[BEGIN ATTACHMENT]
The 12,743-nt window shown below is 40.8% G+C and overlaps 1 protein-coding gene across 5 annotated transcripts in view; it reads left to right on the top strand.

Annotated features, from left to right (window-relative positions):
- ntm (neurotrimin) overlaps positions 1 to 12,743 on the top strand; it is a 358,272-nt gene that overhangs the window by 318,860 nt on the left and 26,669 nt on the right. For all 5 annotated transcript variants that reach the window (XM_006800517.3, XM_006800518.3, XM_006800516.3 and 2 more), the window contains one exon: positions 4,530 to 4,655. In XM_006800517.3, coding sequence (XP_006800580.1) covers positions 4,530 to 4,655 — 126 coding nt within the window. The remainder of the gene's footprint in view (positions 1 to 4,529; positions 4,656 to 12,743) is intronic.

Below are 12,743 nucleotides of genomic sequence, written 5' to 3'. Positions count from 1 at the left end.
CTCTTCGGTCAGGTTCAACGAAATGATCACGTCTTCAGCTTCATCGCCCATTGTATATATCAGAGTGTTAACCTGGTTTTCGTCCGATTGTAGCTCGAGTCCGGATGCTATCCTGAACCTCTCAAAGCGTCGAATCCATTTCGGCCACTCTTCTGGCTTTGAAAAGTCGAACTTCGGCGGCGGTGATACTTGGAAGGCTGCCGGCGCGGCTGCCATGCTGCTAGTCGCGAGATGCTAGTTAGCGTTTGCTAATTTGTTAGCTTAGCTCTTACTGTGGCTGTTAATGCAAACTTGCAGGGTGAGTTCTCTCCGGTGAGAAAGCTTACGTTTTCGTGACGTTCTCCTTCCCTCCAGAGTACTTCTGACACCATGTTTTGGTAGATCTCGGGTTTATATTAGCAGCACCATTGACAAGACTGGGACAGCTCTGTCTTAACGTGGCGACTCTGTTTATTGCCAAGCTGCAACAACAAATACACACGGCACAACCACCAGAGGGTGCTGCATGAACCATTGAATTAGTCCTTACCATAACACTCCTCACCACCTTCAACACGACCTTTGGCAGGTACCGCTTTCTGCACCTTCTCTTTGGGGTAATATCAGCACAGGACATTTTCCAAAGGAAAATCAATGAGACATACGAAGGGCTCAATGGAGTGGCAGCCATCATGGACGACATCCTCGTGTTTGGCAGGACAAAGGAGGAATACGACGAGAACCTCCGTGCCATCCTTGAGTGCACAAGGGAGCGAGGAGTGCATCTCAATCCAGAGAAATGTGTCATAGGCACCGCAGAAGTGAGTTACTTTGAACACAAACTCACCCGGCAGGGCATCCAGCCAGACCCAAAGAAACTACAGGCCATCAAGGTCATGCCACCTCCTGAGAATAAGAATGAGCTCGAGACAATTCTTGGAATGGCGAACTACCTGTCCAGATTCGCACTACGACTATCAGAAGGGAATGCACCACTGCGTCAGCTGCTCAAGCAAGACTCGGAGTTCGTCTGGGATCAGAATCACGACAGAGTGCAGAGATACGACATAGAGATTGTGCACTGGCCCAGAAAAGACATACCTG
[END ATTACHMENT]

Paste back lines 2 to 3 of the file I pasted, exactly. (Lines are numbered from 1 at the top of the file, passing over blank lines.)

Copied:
Annotated features, from left to right (window-relative positions):
- ntm (neurotrimin) overlaps positions 1 to 12,743 on the top strand; it is a 358,272-nt gene that overhangs the window by 318,860 nt on the left and 26,669 nt on the right. For all 5 annotated transcript variants that reach the window (XM_006800517.3, XM_006800518.3, XM_006800516.3 and 2 more), the window contains one exon: positions 4,530 to 4,655. In XM_006800517.3, coding sequence (XP_006800580.1) covers positions 4,530 to 4,655 — 126 coding nt within the window. The remainder of the gene's footprint in view (positions 1 to 4,529; positions 4,656 to 12,743) is intronic.